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jQuery Conference 2012 keynote


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  • 1. jQuery Conference 2012 San Francisco Dave Methvin President, jQuery Foundation Lead Developer, jQuery Core
  • 2. Just a few things going on…• jQuery Foundation – Gives us a way to organize support for the jQuery project and community efforts • Software development • Documentation and training • Conferences – Tomorrow mornings keynote by Richard Worth• jQuery Core, UI, Mobile
  • 3. jQuery Core Timeline• jQuery 1.0: January 2006• jQuery 1.1: January 2007• jQuery 1.2: September 2007• jQuery 1.3: January 2009• jQuery 1.4: January 2010• jQuery 1.5: January 2011• jQuery 1.6: May 2011• jQuery 1.7: November 2011
  • 4. jQuery Core Timeline• jQuery 1.0: January 2006• jQuery 1.1: January 2007• jQuery 1.2: September 2007• jQuery 1.3: January 2009• jQuery 1.4: January 2010• jQuery 1.5: January 2011• jQuery 1.6: May 2011• jQuery 1.7: November 2011
  • 5. jQuery 1.8: July 2012• Only major release this year• Fix bugs, make things faster (of course!)• Add some nice things (CSS vendor prefixes)• Dump unneeded code (Safari 2 for example)• Deprecate "trip hazards" – E.g. $.browser• Set the stage for future work
  • 6. jQuery 1.8: Modularity• New grunt build system (yay @cowboy!)• Intended for advanced users in 1.8 – You must understand your project dependencies• Exclude parts you dont need – ajax, css, dimensions, effects, offset, deprecated• Simple option in the jQuery build – Documented in the README file – Blog post to come
  • 7. jQuery 1.8: Modularity• Theoretical example: Small mobile app – Uses classes for CSS styling and animations – No third-party plugin dependencies – Only needs JSONP, using jaubourgs jsonp.js – jQuery 1.7.2: 32.8KB min-gz (full jQuery) – jQuery 1.8: ~24KB min-gz (including jsonp.js!)
  • 8. THIS is why it cant be simple
  • 9. jQuery 1.8: Closure Compiler• Experimental branch, not yet available• Supports CCs ADVANCED_OPTIMIZATIONS – Renames variables and property names – Eliminates dead (uncalled) functions – Inlines function calls• Intended for really advanced users – vs. obj["name"] confuses optimizer – Code annotations act as optimizer hints – All your code needs to be CC AO safe – Difficult to debug
  • 10. The Future of jQuery
  • 11. The Future of jQuery
  • 12. jQuery 1.9: Early 2013• Continued API cleanup – Better modularity and speed, smaller size – Remove some deprecated APIs• Compatibility plugin – Includes most of the APIs we remove – For the times you just want to "make it work"• Support and unit tests for all major market- share browsers (including IE7/8)• IE6 serious-regressions-only policy
  • 13. This is the exciting part
  • 14. jQuery 2.0: Early 2013• Same API as jQuery 1.9• No major feature additions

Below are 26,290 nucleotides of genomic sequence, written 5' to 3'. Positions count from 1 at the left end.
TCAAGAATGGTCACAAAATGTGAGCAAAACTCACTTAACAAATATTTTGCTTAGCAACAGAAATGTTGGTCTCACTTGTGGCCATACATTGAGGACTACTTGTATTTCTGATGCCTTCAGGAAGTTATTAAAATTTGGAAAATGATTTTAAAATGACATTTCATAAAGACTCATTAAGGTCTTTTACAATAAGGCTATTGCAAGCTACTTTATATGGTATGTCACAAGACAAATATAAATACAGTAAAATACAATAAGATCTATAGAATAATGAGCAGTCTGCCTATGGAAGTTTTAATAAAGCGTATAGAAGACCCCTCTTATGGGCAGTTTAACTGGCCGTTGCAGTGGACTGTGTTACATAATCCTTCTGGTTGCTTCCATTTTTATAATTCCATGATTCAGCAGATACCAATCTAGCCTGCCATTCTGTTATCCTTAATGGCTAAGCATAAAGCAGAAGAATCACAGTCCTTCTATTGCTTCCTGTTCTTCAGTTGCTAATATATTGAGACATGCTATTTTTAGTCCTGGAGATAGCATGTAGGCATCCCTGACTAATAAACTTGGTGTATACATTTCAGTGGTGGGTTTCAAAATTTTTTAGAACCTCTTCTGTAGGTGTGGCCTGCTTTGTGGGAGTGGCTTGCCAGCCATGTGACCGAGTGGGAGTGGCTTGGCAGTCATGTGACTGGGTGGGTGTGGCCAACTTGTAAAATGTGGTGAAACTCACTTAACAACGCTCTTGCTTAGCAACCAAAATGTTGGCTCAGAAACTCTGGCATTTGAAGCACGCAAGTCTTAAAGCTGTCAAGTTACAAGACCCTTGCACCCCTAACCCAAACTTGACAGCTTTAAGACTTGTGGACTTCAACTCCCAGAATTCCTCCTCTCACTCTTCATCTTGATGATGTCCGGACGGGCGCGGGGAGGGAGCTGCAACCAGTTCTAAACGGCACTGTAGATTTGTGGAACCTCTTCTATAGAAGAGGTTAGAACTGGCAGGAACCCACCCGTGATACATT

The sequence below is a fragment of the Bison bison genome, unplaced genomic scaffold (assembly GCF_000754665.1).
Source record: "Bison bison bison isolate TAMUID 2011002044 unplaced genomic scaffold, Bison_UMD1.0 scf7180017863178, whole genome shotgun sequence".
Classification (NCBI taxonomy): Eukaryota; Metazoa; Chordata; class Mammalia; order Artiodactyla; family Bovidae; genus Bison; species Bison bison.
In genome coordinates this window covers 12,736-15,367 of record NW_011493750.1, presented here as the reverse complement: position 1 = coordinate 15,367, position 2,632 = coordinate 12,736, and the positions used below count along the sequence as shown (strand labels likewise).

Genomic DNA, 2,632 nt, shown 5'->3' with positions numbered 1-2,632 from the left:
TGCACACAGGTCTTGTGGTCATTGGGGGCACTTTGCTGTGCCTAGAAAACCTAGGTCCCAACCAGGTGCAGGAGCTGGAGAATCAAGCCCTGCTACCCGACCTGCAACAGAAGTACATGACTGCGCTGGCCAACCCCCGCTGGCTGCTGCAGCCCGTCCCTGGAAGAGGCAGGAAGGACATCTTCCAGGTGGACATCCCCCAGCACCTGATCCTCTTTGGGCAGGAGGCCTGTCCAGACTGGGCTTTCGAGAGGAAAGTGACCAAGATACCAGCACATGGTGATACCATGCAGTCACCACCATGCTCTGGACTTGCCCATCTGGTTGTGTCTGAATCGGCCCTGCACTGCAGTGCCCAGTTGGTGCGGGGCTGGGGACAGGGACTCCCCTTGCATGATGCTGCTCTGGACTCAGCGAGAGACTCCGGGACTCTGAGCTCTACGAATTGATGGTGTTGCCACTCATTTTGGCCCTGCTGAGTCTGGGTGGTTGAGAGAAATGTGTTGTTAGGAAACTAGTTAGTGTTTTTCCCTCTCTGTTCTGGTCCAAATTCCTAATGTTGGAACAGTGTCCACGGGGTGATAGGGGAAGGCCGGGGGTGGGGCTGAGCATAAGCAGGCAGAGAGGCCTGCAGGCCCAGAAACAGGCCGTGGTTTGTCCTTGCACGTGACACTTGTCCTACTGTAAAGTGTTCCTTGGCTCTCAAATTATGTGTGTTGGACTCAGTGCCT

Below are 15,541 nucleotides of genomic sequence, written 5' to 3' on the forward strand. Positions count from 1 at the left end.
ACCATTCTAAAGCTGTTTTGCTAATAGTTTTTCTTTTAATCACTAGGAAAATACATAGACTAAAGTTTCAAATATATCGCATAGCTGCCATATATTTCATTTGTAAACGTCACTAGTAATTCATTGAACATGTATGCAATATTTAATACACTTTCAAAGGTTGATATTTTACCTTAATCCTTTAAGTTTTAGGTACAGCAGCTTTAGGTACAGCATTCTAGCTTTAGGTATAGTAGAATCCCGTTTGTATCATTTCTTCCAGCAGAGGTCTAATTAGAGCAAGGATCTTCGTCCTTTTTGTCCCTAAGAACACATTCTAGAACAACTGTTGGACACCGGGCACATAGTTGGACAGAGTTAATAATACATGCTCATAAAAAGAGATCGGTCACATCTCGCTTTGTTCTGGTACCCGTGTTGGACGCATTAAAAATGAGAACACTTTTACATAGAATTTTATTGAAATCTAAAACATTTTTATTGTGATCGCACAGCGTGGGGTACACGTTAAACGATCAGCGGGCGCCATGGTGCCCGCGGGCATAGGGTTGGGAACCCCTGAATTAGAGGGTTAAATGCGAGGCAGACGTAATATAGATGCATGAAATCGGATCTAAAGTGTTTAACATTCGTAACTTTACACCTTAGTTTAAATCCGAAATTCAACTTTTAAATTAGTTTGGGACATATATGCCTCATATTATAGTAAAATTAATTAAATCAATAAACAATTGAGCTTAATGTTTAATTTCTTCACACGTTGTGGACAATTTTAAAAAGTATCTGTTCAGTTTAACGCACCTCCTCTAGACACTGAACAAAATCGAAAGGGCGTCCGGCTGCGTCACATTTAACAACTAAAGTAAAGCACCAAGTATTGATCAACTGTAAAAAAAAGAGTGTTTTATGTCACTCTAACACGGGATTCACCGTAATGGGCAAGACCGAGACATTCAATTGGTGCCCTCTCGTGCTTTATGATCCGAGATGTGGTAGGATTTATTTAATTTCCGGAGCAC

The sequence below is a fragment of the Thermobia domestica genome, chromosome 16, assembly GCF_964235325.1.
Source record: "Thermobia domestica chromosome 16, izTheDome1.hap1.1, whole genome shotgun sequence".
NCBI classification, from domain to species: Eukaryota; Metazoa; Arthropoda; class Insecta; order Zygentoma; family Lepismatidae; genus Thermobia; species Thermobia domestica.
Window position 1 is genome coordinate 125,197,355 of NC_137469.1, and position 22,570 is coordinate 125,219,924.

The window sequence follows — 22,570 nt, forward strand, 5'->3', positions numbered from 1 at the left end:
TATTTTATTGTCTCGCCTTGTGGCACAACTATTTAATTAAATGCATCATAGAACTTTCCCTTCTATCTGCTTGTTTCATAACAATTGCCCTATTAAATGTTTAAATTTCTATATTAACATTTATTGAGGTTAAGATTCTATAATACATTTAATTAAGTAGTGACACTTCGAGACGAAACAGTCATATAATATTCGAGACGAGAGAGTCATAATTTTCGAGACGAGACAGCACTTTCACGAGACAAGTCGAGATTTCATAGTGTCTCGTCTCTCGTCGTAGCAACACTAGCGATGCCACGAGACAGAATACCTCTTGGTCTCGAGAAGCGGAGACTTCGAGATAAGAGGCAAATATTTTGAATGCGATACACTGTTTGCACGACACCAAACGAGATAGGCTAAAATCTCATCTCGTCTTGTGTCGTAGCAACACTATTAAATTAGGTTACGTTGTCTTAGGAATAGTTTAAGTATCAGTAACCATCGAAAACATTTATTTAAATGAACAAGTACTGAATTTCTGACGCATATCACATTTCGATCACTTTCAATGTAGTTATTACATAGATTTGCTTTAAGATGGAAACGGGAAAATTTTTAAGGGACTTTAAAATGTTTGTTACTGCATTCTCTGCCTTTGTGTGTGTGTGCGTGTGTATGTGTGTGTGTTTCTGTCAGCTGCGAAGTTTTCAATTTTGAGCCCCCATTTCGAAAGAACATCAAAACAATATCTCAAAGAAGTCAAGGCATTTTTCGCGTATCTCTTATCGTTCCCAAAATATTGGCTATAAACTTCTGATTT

• 15. jQuery 2.0: Early 2013• Same API as jQuery 1.9• No major feature additions
  • 16. jQuery 2.0: Early 2013NO SUPPORTFOR IE6, IE7,NOT EVEN IE8
  • 17. Why This Approach?• OldIE workarounds permeate jQuery – Refactoring to a plugin isnt practical• We have a solution for oldIE – version 1.9 – Remember, its the same API
  • 18. Shunning oldIE: Advantages• Jettison all the oldIE hacks – "Attroperties" – DOM-vs-JavaScript memory leaks – innerHTML serialization quirks – HTML5 shimming – Spontaneous tbody in empty tables – Opacity via filters, causes grainy text – Incorrect case sensitivity on attributes – Non-W3C attachEvent model – Cant change type property of inputs – Link href attribute returns absolute URL – No bubbling on change and submit events – Unreliable offsetHeight on table elements – Thrᵒ exceptions on invalid CSS values ws – Appended checkboxes lose their chec√s – Broken try/finally – theres G0T to be a catch – Host objects, please NOT hosT objects – It comes it cOmes cannot fi​ght it com̡e̶s, ̕ – ̵Un̨ho͞ly code destro҉ying all enli̍̈́̂̈́ghtenment, – JScript lea͠ki̧nᵒ fr̶ǫm ̡yo​ r eye͢s̸ ̛l̕ik͏e liq​uid pain, g ͟u – ALL IS Lo ̩͇̗̪̏̈́T ALL I​S LOST – MY CODE MY CODE ᵒh noNO NOO o
  • 19. Simplify, Simplify, Simplify• Removing oldIE improves the code base – Faster • Fewer feature detects required at load time • Fewer tests needed at run time – Smaller • Especially when combined with modularity! – Revisit design decisions warped by oldIE • E.g., attach data directly to DOM elements
  • 20. Not Just Mobile – Modern• Yes, oldIE is just a "desktop" concern• But "mobile" is not just iOS/Webkit – Poster boy: Microsoft Surface Tablet • Not just one screen size; not Webkit • Mouse, touch, stylus, maybe even Kinect? – Responsive design to the rescue?• jQuery 2.0 will support modern browsers – Not just a Webkit subset of browsers – We dont want to break the web
  • 21. "IE8 cant use my site?"
  • 22. Breaking the Web?• jQuery Core team will support two versions – Version 1.9 works with IE 6/7/8 – Version 2.0 does not "But Dave, my web site still needs to support IE 6/7/8 but I want to use jQuery 2.0!"
  • 23. jQuery 2.0: "Tears of Joy" Policy• Include jQuery 1.9 only for oldIE: !--[if lt IE 9]> <script src="jquery-1.9.0.js"></script> <![endif]--> <!--[if gte IE 9]><!--> <script src="jquery-2.0.0.js"></script> <!--<![endif]-->
  • 24. jQuery Core Future Growth
  • 25. jQuery Core Future Growth• Improve browser features or solve issues that exist everywhere (e.g. CSS vendor prefixes)• Beyond that, emphasis on plugins – Dont make everyone pay for platform-specific features and needs• You can still use a CDN jQuery but compress all your plugins and site code!
  • 26. Why We Plugin: Touch Events• Two non-standard implementations – Webkit touch events – Microsoft MSPointer – No sign of a W3C standard (Apple patents)• Can we normalize like we did with oldIE? – Maybe … but to which implementation? – Webkit: de facto; MSPointer: flexible, unproven• Should we include this in core? – Way too early for that. Plugin for now!